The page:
Force of Nature and Act of God: An Appreciation of Solomon Burke
MuseWire COLUMN: In blending soul, R&B, gospel, and rock, Solomon Burke had the ability to reach from the stage and shake listeners to their very core. The might and majesty of Burke is honored in this updated version of a review of his 1997 stage show.
It is just before midnight and I am standing on the tacky floor of the Sunset Strip tourist trap known as the House of Blues, wondering about my purpose in life. Why am I in this oversize dive, I ask myself. The HOB has long been a clip joint where every surface has a layer of grime and every employee has the haunted look of a carnival grafter looking for ways to bilk the next mark, the next rube, the next chump.
At last, the background music fades out, the house lights dim, and the soiled curtains part to reveal a tuxedo-clad conglomeration of soul-bop funk ‘n’ rollers who have whipped themselves into a frenzy. Whether they are truly possessed by the spirit or are simply acting up a storm is something we will never know; either way, the effect on the audience is considerable.
The group is epic, starting with a ten-piece brass section that is punching and swinging at the same time. Their sound alternates between superb and something slightly better than that. There are also two keyboard players plus a rhythm guitarist, bassist, drummer, and five backing vocalists. They are wound up tighter than a skinflint’s purse strings and they conspire to lay down an irrefutable beat that shakes the entire square block of Sunset Boulevard.
I glanced at the crowd and saw people bobbing and weaving, often with awestruck expressions or big smiles on their faces. Many on the dance floor appear to have lost some control of their hips which are now undulating in a manner that is suggestive, to say the least.
High NPM (Notes Per Minute)
Insinuating its way over and under this churning, burning, and finger-poppin’ sonic stew is the electric guitar of Sam Mayfield, a musician who seems to defy the laws of physics when playing his axe. His approach to the instrument might be looked at in this manner: while strumming an eight chord progression is all well and fine, listeners might find it interesting if the player picked out each individual note in each of the chords, all in the same amount of time it would take a regular performer to simply strum. Mayfield is positively phenomenal. You know about high MPH (miles per hour), Mayfield has high NPM (notes per minute).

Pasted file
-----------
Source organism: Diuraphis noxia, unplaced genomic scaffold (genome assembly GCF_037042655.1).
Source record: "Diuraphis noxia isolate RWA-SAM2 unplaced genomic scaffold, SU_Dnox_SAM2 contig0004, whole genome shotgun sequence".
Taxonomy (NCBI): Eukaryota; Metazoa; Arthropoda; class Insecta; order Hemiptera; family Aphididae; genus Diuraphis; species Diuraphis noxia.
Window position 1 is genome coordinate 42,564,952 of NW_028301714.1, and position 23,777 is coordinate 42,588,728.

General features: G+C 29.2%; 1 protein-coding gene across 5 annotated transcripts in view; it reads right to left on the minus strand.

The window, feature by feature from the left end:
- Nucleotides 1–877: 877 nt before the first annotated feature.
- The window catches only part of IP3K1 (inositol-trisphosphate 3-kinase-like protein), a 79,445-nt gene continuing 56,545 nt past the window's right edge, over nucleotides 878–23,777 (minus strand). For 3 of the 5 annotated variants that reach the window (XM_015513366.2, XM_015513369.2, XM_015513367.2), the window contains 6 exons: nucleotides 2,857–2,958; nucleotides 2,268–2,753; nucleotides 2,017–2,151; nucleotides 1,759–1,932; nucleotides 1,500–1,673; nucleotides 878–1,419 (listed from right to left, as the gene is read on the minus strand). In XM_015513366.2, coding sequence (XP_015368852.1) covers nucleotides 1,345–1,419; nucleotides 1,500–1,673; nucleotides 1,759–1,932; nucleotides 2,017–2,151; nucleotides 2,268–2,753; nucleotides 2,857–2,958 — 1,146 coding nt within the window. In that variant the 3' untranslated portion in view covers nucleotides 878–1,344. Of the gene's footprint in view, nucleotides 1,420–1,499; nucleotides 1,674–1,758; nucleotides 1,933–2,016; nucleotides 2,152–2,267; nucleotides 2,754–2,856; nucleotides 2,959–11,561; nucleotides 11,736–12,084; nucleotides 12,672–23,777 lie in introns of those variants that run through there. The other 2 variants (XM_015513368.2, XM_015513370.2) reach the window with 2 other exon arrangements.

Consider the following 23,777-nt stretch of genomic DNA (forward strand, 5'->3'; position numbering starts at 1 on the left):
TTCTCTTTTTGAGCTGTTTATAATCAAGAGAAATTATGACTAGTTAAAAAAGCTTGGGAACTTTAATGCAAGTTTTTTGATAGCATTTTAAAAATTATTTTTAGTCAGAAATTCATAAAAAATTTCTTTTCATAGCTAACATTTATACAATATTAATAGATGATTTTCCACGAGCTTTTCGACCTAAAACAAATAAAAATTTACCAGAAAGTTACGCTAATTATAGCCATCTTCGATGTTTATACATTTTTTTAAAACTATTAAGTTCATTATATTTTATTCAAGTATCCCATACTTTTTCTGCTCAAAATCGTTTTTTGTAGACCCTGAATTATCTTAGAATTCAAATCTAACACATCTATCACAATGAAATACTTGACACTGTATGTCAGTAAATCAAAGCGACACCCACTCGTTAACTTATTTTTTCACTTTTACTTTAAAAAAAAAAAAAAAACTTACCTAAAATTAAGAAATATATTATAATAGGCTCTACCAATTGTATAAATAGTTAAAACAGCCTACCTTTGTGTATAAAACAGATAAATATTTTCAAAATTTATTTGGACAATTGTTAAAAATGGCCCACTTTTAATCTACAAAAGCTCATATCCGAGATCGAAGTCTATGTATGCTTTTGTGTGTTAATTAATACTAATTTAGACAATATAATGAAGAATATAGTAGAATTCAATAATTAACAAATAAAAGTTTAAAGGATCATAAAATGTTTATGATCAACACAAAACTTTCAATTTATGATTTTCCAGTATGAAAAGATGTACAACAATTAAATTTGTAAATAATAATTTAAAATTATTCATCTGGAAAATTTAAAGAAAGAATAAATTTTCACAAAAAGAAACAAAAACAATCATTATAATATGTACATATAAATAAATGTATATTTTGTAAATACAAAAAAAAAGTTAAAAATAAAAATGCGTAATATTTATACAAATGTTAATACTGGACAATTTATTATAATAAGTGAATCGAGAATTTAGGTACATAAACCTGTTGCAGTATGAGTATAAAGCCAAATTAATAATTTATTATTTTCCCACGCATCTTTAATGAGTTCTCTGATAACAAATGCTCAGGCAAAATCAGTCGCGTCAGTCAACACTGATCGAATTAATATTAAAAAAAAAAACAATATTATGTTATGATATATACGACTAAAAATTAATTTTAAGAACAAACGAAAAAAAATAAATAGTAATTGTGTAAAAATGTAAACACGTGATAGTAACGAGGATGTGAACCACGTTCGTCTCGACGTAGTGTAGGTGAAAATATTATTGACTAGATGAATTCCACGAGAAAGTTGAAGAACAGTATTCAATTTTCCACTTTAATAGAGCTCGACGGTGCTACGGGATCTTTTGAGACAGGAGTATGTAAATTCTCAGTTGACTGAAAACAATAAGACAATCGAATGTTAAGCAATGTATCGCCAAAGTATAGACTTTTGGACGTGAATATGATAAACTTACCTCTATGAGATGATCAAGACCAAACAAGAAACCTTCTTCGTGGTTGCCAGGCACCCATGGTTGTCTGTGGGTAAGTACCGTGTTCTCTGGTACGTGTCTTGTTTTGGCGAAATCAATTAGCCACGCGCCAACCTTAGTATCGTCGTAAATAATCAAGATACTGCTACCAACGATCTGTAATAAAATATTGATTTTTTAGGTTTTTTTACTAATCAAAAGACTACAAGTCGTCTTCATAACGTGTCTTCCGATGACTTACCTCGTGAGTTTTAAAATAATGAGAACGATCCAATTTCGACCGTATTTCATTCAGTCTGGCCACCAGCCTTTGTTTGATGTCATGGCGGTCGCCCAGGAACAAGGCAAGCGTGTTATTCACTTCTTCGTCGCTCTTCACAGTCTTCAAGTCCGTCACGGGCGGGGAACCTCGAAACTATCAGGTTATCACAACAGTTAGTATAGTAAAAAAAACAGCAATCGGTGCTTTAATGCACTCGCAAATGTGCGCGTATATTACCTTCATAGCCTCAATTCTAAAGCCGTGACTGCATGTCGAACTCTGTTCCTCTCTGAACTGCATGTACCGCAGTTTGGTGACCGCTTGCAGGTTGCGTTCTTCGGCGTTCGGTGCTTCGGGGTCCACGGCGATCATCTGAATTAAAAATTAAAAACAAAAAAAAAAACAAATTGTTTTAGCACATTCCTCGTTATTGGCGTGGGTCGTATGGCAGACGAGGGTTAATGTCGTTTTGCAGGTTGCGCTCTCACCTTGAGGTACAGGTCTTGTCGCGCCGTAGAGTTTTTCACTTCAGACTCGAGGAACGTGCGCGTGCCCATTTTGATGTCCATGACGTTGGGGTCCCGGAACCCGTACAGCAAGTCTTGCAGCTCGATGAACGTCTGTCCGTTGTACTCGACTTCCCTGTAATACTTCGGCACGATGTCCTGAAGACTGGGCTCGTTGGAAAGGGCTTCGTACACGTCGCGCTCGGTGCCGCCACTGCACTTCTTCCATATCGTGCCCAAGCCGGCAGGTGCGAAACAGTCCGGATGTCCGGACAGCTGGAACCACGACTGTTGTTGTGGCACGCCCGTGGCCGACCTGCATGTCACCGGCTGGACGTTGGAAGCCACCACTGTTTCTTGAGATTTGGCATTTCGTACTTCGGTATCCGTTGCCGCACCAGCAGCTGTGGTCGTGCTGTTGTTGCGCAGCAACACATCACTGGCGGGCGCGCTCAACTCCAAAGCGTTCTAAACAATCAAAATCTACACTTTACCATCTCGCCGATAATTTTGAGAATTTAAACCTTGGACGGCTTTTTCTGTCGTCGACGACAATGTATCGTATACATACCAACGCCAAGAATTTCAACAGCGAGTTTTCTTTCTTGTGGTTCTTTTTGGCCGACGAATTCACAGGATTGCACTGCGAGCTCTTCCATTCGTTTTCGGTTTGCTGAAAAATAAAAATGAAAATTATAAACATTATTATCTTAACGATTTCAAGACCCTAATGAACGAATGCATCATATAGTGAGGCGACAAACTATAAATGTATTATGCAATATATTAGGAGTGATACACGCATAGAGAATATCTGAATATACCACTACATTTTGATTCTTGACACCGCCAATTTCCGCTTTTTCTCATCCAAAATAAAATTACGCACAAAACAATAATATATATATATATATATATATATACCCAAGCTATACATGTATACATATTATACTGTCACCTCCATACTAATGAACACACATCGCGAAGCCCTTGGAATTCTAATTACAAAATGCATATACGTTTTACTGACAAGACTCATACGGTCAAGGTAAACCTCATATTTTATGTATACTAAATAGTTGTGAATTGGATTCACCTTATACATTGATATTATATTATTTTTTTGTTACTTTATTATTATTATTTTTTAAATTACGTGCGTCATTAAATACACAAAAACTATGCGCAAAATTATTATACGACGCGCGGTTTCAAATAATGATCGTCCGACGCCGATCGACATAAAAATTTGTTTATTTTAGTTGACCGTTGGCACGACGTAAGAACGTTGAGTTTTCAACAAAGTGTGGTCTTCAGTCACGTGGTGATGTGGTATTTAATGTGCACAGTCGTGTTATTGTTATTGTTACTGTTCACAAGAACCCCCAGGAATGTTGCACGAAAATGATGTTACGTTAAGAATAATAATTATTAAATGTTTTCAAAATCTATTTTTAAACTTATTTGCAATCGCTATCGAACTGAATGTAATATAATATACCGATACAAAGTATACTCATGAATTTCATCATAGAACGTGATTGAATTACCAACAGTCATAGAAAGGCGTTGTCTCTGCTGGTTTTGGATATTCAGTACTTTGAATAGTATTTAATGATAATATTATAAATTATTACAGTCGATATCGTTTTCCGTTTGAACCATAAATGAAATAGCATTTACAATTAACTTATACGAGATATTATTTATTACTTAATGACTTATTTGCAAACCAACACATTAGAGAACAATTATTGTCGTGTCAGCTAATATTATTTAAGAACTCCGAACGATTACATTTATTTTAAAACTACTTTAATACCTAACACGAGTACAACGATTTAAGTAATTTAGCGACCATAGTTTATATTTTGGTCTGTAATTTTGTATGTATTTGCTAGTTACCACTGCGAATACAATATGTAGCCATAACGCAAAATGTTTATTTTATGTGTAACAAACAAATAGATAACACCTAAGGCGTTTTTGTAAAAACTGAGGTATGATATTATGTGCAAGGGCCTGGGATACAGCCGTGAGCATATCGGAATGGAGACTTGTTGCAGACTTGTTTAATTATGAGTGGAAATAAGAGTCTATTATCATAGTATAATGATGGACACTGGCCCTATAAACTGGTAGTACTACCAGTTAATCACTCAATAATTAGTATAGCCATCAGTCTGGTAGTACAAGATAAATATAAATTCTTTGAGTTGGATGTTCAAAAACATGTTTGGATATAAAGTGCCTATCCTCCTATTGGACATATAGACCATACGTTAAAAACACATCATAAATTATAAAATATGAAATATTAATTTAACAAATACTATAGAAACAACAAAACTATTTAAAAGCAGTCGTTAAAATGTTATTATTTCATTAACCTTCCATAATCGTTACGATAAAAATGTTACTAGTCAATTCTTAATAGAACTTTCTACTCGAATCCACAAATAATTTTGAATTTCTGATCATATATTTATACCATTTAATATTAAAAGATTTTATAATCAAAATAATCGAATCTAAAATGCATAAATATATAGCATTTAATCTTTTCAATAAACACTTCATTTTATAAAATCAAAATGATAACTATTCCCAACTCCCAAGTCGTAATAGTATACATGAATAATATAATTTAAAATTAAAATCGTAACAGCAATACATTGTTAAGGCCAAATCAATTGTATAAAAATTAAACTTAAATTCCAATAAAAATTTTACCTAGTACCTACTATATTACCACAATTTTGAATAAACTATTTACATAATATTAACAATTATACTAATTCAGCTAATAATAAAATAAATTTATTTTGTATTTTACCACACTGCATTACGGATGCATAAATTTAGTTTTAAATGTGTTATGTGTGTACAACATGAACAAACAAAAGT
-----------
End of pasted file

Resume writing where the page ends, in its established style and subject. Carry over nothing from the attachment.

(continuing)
After three high-energy numbers from this powerhouse band, the time was ripe for the big guy, the main man, the true king, the prime shouter of the soul review, the legend, Doctor Solomon Burke. He emerged from the wings slowly, regally, all three hundred pounds of him. His royal badness entered wearing a floor-length ermine robe, seemingly floating through an aura of rarefied air.
His presence alone caused a visceral change in the crowd. Clad in a blinding gold suit, he made his way to the edge of the stage and created a near-riot when he began handing out roses which he gently kissed in between delivering lines of one of his slower (read “still pretty damn fast”) songs. I was nearly trampled once and several times knocked off balance by whooping or crying females who rushed forward to obtain one of those flowers.
Burke was in full voice and he had come forth to take no prisoners. He was an unstoppable force of nature and one of those acts of God for which there is no possible insurance policy. All the while, Burke’s very big band slammed out the chunka-chunka-ka-pow-pow beats and Mayfield worked his Fender six-string in an attempt to perform at a never-before-heard rate of speed. But it was the big guy who controlled everything. After all, Burke is larger than life in every possible way.
Throughout the concert, he thundered, he crooned, he coaxed, he demanded, he talked sweet, he talked funky, he made you dance, he made you sweat, he made girls cry, and he made us all dizzy. Let’s face it: Solomon Burke conquered.
The whole grand affair was part of the promotional launch for one of the greatest collections of bompin’ stompin’ rockin’ music ever recorded. I am speaking of the Rhino Records product, the superlative “Beg, Scream & Shout: The Big Ol’ Box of ’60s Soul.” I love mine (please note my dutiful helpful hype) and have enjoyed every one of the 144 (count ’em!) tracks containing some of the thickest, nicest, and nastiest soul grooves you’ll hear anywhere.
Led by Burke, the entire ensemble performed with exuberance, ebullience, and exaltation. They played like this was the very last concert anybody was ever going to hear and it was absolutely magnificent. I left the venue on such a high that I almost didn’t notice my shoes sticking to the floor with each step.
Such was the state of our music temples in the nineteen nineties; I have returned to the HOB on several occasions in the last decade-and-a-half and the grime has always been apparent and annoying. Some things never change.
For more information: http://thekingsolomonburke.com/
Video of “Cry to Me”
Article is Copr. © John Scott G, and originally published on MusicIndustryNewswire-dot-com before the site was revamped as MuseWire.com in March 2015 – all commercial and reprint rights reserved. IMAGE CREDIT: “Best of” album cover from Rhino Records.